Hanamonogatari Review

Last month I reviewed Kabukimonogatari and praised it for a somewhat different tale featuring some of my favourite Monogatari characters. With my enthusiasm for the series at an all-time high, I return to take a look at latest entry, Hanamonogatari, to determine if the high quality stories I’ve come to love in this series continue.

This story is told from the perspective of Kanbaru Suruga, who has been left behind in high school after Araragi, Senjougahara and Hanekawa have all graduated and moved on to college. Without her beloved seniors around, Kanbaru is understandably lonely, but life must go on and it’s not long before Kanbaru is swept up in a new incident involving an aberration and her Monkey’s Paw…

Kanbaru hears tell of a “Devil” who will magically solve any problem a person may have; all they need do is talk to her (this “Devil”) and 24 hours later their issues will be resolved. As Kanbaru investigates, she discovers that the person behind all this is her former basketball rival, Rouka Numachi! Initially Kanbaru believes that Rouka is doing nothing more than lying to her customers and deceiving them into believing that she’ll solve their problems. After all, Rouka is only an ordinary girl, right? Kanbaru truly believes this to be the case – that is, until she speaks with Rouka and wakes up the following day to find that her Monkey Paw is gone! Now that her arm has returned to its original human state, Kanbaru must find out just who, or what, Rouka truly is before she harms anyone.

When I discovered that Hanamonogatari was another instalment that’s not told from Araragi’s perspective, I was excited to read it as this approach has worked well for the series in the past. Unfortunately that hasn’t held true for this volume for a few reasons, most notably because Kanbaru does not work in the role of the protagonist. She’s always been one of the characters I’m less attached to but her interactions with Araragi and the other members of the cast are fun to read. The problem is that she’s a sidekick: someone to play off of comedically and act as a self-insert for complicated explanations. On her own, Kanbaru’s personality is quite dull and doesn’t lend itself to the quirky humour I’ve come to expect from NISIOISIN.

The other problem this book has is that the story isn’t that interesting overall. This could again be because I don’t like Kanbaru all that much, but I also didn’t see the point for another story to revolve around her. Although it resolves a fairly big plot point for Kanbaru (her Monkey Paw), it doesn’t feel like it adds anything to the Monogatari universe. In fact, what it does resolve for Kanbaru somehow makes her even less interesting as a character.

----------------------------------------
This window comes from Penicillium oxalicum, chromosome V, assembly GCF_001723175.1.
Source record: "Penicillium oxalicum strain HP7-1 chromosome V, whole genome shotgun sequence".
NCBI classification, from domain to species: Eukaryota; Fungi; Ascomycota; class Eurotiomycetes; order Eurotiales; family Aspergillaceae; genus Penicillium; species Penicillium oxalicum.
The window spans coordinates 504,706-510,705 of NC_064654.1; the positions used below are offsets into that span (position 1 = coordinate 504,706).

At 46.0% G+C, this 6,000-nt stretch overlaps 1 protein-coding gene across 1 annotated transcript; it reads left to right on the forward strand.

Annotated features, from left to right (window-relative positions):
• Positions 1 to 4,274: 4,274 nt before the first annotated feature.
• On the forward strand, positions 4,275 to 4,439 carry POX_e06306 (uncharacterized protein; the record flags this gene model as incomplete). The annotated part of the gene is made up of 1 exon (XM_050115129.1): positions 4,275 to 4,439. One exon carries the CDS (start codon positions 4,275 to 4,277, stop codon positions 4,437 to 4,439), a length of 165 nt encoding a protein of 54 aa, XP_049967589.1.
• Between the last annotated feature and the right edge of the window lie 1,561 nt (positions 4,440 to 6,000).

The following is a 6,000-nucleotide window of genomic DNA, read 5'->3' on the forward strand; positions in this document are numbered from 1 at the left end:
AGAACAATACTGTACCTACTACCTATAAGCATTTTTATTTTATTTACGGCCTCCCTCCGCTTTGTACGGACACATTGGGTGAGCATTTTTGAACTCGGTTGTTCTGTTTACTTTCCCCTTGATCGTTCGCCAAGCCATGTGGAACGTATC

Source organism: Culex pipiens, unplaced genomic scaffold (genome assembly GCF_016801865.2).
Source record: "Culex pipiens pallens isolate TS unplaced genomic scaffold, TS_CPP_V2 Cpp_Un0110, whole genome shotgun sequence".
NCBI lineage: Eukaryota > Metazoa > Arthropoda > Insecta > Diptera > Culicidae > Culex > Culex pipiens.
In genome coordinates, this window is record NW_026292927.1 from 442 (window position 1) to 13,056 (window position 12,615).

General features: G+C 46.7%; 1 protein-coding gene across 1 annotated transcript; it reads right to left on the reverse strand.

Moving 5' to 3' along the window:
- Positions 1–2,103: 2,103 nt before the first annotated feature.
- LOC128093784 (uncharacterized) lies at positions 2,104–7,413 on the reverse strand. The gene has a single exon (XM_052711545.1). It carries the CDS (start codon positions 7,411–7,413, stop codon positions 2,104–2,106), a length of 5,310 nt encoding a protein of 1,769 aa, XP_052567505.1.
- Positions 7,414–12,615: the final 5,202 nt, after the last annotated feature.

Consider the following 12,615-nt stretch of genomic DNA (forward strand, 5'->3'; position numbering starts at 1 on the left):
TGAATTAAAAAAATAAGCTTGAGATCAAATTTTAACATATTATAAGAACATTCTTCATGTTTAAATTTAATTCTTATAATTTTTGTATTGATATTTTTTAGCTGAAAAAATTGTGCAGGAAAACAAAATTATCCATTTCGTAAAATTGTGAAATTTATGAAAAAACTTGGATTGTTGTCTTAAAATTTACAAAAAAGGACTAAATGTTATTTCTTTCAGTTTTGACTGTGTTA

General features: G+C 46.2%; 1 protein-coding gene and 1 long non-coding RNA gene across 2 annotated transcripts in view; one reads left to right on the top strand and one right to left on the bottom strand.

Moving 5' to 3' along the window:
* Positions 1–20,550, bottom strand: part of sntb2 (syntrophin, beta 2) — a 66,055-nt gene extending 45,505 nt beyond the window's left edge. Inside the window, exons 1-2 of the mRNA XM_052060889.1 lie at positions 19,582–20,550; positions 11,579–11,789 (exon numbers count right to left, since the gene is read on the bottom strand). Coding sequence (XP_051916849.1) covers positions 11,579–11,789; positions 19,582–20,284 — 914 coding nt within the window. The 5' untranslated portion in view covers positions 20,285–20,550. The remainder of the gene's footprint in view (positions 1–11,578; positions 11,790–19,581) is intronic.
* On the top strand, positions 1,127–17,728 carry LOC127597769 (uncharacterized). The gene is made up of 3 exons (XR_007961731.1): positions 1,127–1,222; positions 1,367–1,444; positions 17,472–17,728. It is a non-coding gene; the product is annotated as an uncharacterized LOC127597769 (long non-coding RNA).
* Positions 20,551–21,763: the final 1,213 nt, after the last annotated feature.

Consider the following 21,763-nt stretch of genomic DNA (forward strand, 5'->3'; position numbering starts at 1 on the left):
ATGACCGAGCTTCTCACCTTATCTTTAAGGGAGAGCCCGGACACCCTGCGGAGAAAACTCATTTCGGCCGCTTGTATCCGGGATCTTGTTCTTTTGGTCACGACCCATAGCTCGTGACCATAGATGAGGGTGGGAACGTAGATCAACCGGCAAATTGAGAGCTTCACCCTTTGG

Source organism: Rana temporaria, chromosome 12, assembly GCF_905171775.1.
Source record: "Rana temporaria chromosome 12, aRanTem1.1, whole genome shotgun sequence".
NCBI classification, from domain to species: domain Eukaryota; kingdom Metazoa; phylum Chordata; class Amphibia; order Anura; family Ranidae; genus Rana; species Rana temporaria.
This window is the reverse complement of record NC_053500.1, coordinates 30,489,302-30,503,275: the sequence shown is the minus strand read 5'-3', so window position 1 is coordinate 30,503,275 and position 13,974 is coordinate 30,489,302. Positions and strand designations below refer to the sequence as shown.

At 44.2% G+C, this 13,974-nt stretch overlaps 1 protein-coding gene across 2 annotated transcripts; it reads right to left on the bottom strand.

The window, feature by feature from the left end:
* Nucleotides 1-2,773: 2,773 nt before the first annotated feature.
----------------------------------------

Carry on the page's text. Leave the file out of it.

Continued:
While there is nothing wrong with the writing or translation of Hanamonogatari, I found it incredibly difficult to read through without repeatedly putting it down. It just wasn’t clicking with me. I’m not wholly certain if that’s because I was run down with a cold part of the time or if the story just wasn’t that interesting, but I’m heavily leaning towards the latter.

I think your enjoyment of this book will boil down to how much you like Kanbaru. If you’re a huge fan of hers then it’s likely you’ll get on with the story a lot more than I did. However, if you don’t fall into that camp, then be prepared for a lacklustre tale. It’s a huge shame, given how good Monogatari has been lately, but hopefully the next entry will grip me once again.

This book comes to the West thanks to publisher Vertical and has been translated by Daniel Joseph, who also translated the previous entry: Kabukimonogatari. The translation is a smooth read and is once again problem free. This release also has a colour insert page by illustrator VOFAN, which (as always) looks incredible and captures the mysterious atmosphere Monogatari aims for.

Overall Hanamonogatari was a huge disappointment for me coming off the back of some incredible stories in this franchise. The problem with these books changing protagonists is that it’s a double-edged sword. It can either give us some wonderful or lacklustre tales depending on the member of the cast. Kanbaru fans will probably get a lot more out of this book than I did, but I’m just looking forward to the next entry and seeing what’s to come.

6 / 10


When she's not watching anime, reading manga or reviewing, Demelza can generally be found exploring some kind of fantasy world and chasing her dreams of being a hero.

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